Editor’s note: Donald Stephens, a veteran field service engineer at Xerox, explains the downsides of overemphasizing metrics.

Metrics, or key performance indicators (KPIs), are essential to any field service company’s viability and success. They provide invaluable insights into how well technicians and their support systems are performing. A management team would be foolish to ignore the data its techs log during the service call.

In my experience, KPIs are often used as either incentives or “hammers” for improving field technicians’ productivity. That can lead to a muddying of the waters in the data flow — corrupting the reports that companies rely on to set budgets, allocate manpower and measure effectiveness. I believe that companies should re-evaluate how they use KPI data if they are using it as part of their field service team’s evaluation and reward structure.

Here are some common KPIs that lend themselves to manipulation and might bear closer scrutiny:

The First-Time Faux Fix

Field service companies love to brag about their first-time fix rates (FTF) — and why shouldn’t they? Customers are loath to hear that their service tech has to order a part. Technicians despise telling customers that their machines aren’t fixed, while adding another visit to their busy tomorrows. Managers grow weary of harping on their techs about declining FTF rates.

So what do companies do? They encourage techs to fix the machine the first time by setting the bar high. Then they praise techs who reach it and chastise those who don’t.

The problem with over-emphasizing FTF as an internal metric for techs is that it can lead them to finish a service call without doing a proper job. Here are a few of the most popular “fake fixes” that inflate FTF metrics:

  • The MacGyver: All that’s needed to fix the machine are zip ties, superglue or some baling wire. “I’ll order the part and replace it the next time I’m here. Whaddya mean it looks awful? Works, don’t it? Yeah, I’m a professional.”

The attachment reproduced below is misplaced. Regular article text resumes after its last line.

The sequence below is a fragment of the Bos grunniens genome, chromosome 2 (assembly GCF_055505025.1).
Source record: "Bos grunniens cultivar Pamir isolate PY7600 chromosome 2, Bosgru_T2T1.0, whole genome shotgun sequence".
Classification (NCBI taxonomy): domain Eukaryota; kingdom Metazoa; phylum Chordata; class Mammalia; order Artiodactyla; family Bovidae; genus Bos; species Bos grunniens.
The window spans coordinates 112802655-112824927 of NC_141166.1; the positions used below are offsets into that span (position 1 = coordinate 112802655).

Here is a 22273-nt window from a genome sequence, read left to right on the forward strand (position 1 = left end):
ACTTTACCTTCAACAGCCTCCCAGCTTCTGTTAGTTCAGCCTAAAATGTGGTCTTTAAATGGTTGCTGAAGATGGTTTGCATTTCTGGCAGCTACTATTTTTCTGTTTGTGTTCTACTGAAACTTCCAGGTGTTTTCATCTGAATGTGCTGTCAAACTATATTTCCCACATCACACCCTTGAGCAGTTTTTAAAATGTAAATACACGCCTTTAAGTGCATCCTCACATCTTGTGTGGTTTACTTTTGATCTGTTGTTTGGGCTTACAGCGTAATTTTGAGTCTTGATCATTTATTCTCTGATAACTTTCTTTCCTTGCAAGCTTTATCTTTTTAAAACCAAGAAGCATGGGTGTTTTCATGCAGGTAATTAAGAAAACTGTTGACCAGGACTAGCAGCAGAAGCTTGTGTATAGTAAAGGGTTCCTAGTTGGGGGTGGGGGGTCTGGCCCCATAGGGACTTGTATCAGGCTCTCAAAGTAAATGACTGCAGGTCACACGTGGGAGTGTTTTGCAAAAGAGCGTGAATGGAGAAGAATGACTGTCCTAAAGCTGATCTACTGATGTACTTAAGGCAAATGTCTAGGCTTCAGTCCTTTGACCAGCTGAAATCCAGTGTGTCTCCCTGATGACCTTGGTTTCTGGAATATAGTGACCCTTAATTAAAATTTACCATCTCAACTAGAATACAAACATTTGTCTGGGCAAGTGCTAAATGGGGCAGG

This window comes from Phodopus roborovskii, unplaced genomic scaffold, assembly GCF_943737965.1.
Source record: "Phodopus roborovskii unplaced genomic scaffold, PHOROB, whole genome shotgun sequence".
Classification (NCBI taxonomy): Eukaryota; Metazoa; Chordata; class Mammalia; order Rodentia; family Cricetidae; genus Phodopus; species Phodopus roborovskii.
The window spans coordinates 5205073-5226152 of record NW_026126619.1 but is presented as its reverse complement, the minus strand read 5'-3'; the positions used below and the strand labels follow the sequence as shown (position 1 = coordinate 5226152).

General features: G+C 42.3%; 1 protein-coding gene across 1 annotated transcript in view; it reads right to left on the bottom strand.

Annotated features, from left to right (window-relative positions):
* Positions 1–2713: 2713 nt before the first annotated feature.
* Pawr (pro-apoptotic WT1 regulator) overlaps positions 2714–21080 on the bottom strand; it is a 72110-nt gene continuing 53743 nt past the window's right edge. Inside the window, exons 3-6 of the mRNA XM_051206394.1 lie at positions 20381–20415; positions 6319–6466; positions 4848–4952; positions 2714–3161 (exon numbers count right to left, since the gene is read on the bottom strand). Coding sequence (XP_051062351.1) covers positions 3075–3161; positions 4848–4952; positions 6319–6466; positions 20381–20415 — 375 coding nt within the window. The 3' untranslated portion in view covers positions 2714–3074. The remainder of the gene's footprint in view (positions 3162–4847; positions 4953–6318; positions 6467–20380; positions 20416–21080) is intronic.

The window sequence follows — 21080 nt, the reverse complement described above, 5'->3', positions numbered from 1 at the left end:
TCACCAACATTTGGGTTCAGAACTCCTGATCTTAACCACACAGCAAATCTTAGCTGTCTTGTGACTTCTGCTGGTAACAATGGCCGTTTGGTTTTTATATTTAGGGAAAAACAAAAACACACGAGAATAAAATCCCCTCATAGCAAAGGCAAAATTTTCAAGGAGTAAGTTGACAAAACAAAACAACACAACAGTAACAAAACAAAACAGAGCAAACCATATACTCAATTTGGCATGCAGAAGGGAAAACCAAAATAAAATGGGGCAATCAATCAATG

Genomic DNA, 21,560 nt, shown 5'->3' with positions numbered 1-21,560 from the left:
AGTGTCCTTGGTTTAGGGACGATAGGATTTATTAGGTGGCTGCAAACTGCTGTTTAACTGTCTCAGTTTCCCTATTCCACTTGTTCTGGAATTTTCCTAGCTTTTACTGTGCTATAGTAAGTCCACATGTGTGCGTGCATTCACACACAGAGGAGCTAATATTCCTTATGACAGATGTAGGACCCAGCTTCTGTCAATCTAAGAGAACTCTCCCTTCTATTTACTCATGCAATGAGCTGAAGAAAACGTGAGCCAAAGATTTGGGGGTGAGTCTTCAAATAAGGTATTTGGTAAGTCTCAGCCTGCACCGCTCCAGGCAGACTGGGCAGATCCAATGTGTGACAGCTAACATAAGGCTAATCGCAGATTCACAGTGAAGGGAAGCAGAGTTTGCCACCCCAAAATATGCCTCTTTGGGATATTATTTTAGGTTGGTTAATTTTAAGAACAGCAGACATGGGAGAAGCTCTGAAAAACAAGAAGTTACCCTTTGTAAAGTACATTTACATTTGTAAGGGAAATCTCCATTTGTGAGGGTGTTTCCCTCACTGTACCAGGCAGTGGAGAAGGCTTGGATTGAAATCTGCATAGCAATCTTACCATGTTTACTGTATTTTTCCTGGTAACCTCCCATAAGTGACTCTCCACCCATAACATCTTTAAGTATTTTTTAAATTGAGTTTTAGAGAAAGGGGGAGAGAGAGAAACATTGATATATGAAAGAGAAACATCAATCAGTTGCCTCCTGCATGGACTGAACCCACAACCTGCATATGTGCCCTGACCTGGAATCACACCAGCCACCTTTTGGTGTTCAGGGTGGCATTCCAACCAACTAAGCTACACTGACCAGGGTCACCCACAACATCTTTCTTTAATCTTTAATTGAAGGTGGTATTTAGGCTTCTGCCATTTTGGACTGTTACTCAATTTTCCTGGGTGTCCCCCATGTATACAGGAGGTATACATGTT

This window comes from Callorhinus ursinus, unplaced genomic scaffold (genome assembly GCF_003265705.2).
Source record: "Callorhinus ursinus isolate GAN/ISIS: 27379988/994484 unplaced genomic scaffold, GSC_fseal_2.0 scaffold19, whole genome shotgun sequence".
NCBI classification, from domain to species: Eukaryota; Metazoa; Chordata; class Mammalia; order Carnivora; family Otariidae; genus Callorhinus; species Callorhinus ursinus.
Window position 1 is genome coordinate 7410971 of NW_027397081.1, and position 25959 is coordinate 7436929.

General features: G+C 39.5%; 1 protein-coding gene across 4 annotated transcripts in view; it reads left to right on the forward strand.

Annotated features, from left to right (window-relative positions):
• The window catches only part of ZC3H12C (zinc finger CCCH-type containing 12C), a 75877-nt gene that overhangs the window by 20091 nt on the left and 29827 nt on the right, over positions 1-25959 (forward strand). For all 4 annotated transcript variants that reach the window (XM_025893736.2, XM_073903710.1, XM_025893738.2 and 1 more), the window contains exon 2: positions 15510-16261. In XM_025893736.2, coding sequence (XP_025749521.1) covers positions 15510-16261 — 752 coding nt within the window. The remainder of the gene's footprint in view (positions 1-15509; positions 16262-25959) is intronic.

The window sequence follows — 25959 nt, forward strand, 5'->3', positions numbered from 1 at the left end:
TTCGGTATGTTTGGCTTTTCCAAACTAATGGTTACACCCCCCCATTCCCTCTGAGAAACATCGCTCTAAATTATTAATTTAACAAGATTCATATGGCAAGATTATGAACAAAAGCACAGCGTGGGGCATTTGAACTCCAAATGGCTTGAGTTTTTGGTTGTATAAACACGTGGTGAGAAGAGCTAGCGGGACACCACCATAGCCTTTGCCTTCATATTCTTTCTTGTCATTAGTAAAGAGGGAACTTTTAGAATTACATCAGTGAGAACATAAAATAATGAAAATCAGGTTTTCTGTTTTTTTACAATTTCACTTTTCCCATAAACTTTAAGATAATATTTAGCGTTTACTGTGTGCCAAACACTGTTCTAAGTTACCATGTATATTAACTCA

• The Squirrel: “Well, we don’t usually carry that part, but I have a ‘freebie’ in my van for just such an occasion.” The problem with techs who squirrel away “free” parts is they invalidate other measurements, such as the level of stock effectiveness and asset depreciation.
  • The Ninja: This tech slips back in the next day to quietly install the needed part, leaving no trace that he was there. Don’t expect the GPS on his cell or vehicle tracker to stop him. Uber is everywhere and cellphones can be turned off or left behind.

Response-Time Manipulation

Another metric companies love to brag about is how quickly they can get a service tech in front of the customer. In the old days, all a tech needed to do was perform a little reporting magic and a four-hour response time shrank to two hours, just by manipulating a few numbers. Thanks to GPS tracking, techs must now resort to more creative measures to trim the timetable.

Putting the onus solely on the backs of technicians, via a reward/punishment model, will only foster unreliable data.

Sending out someone who isn’t trained on the product in question is one tactic to stop the clock. Another? Leaving the current call incomplete for a made-up reason. Both maneuvers will shorten response times, but neither one is a good idea.

Tight-Fisted Fixes

Budgeting and expense control are essential to business. No service company would survive if their techs used as many of the parts as their hearts desired any time they wanted. However, if you make coming in under budget too much of a priority, then the MacGyvers will begin to multiply and ongoing maintenance will suffer.

The Right Way to Use KPIs

The thing to remember about KPIs is that they’re called “indicators” for a reason. A low FTF percentage could be a sign that spare part stock levels might be out of whack. Poor response times? It might be time to add another tech or two. It isn’t important which metric we’re discussing — what matters are the steps service managers take once they discover a costly or inefficient trend. Putting the onus solely on the backs of technicians, via a reward/punishment model, will only foster unreliable data.

I’m not saying that technicians have no role in turning around unfavorable KPIs, but there’s a reason those in upper management have MBAs. Managers should use KPI data to uncover areas of opportunity to improve the performance of the company’s service team.

When a KPI shows the need for improvement, it’s up to the decision makers to formulate a plan to turn the ship around. Real and sustainable progress begins when the day-to-day processes that technicians use produce numbers that a company can be proud of, while keeping the metric data stream pure.